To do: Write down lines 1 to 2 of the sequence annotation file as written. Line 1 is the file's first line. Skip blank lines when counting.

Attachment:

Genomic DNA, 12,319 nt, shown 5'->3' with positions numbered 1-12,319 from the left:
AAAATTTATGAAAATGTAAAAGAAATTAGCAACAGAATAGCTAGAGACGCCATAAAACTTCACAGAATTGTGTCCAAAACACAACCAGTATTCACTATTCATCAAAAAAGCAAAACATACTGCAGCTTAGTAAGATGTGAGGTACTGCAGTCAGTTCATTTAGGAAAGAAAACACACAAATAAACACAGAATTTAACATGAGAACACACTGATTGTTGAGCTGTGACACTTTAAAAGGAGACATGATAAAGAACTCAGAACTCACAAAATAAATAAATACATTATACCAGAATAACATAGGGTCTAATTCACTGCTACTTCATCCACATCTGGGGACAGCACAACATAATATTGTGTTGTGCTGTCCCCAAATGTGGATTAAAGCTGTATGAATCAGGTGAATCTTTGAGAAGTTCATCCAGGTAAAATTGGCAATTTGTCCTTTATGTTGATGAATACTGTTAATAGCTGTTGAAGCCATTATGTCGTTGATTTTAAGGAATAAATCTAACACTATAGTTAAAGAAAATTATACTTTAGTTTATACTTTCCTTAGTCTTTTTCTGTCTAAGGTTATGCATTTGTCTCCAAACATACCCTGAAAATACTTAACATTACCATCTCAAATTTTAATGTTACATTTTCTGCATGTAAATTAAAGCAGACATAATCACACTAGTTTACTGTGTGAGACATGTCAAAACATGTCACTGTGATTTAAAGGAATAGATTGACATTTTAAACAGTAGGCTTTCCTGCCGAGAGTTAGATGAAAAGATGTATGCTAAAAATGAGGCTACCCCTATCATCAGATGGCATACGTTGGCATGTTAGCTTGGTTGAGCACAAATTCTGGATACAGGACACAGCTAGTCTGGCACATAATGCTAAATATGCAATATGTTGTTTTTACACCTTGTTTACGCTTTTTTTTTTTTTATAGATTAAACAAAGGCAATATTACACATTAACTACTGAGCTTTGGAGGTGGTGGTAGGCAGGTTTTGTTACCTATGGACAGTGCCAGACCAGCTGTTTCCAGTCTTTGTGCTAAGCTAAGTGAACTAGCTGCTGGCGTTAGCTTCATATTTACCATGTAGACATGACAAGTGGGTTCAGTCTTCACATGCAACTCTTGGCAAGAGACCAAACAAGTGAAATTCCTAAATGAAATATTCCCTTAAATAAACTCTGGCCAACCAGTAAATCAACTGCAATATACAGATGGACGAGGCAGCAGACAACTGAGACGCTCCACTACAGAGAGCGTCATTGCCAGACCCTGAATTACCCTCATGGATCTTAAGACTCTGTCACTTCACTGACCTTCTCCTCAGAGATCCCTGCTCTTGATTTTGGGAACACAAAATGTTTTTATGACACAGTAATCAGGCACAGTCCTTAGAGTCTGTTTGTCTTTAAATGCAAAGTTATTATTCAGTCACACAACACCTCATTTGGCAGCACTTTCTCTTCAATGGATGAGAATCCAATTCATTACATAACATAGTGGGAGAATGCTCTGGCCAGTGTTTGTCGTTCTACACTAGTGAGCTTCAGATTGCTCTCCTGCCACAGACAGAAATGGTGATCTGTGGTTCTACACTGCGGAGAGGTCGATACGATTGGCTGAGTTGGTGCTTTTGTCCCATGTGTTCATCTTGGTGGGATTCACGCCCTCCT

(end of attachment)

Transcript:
Genomic DNA, 12,319 nt, shown 5'->3' with positions numbered 1-12,319 from the left:
AAAATTTATGAAAATGTAAAAGAAATTAGCAACAGAATAGCTAGAGACGCCATAAAACTTCACAGAATTGTGTCCAAAACACAACCAGTATTCACTATTCATCAAAAAAGCAAAACATACTGCAGCTTAGTAAGATGTGAGGTACTGCAGTCAGTTCATTTAGGAAAGAAAACACACAAATAAACACAGAATTTAACATGAGAACACACTGATTGTTGAGCTGTGACACTTTAAAAGGAGACATGATAAAGAACTCAGAACTCACAAAATAAATAAATACATTATACCAGAATAACATAGGGTCTAATTCACTGCTACTTCATCCACATCTGGGGACAGCACAACATAATATTGTGTTGTGCTGTCCCCAAATGTGGATTAAAGCTGTATGAATCAGGTGAATCTTTGAGAAGTTCATCCAGGTAAAATTGGCAATTTGTCCTTTATGTTGATGAATACTGTTAATAGCTGTTGAAGCCATTATGTCGTTGATTTTAAGGAATAAATCTAACACTATAGTTAAAGAAAATTATACTTTAGTTTATACTTTCCTTAGTCTTTTTCTGTCTAAGGTTATGCATTTGTCTCCAAACATACCCTGAAAATACTTAACATTACCATCTCAAATTTTAATGTTACATTTTCTGCATGTAAATTAAAGCAGACATAATCACACTAGTTTACTGTGTGAGACATGTCAAAACATGTCACTGTGATTTAAAGGAATAGATTGACATTTTAAACAGTAGGCTTTCCTGCCGAGAGTTAGATGAAAAGATGTATGCTAAAAATGAGGCTACCCCTATCATCAGATGGCATACGTTGGCATGTTAGCTTGGTTGAGCACAAATTCTGGATACAGGACACAGCTAGTCTGGCACATAATGCTAAATATGCAATATGTTGTTTTTACACCTTGTTTACGCTTTTTTTTTTTTTATAGATTAAACAAAGGCAATATTACACATTAACTACTGAGCTTTGGAGGTGGTGGTAGGCAGGTTTTGTTACCTATGGACAGTGCCAGACCAGCTGTTTCCAGTCTTTGTGCTAAGCTAAGTGAACTAGCTGCTGGCGTTAGCTTCATATTTACCATGTAGACATGACAAGTGGGTTCAGTCTTCACATGCAACTCTTGGCAAGAGACCAAACAAGTGAAATTCCTAAATGAAATATTCCCTTAAATAAACTCTGGCCAACCAGTAAATCAACTGCAATATACAGATGGACGAGGCAGCAGACAACTGAGACGCTCCACTACAGAGAGCGTCATTGCCAGACCCTGAATTACCCTCATGGATCTTAAGACTCTGTCACTTCACTGACCTTCTCCTCAGAGATCCCTGCTCTTGATTTTGGGAACACAAAATGTTTTTATGACACAGTAATCAGGCACAGTCCTTAGAGTCTGTTTGTCTTTAAATGCAAAGTTATTATTCAGTCACACAACACCTCATTTGGCAGCACTTTCTCTTCAATGGATGAGAATCCAATTCATTACATAACATAGTGGGAGAATGCTCTGGCCAGTGTTTGTCGTTCTACACTAGTGAGCTTCAGATTGCTCTCCTGCCACAGACAGAAATGGTGATCTGTGGTTCTACACTGCGGAGAGGTCGATACGATTGGCTGAGTTGGTGCTTTTGTCCCATGTGTTCATCTTGGTGGGATTCACGCCCTCCT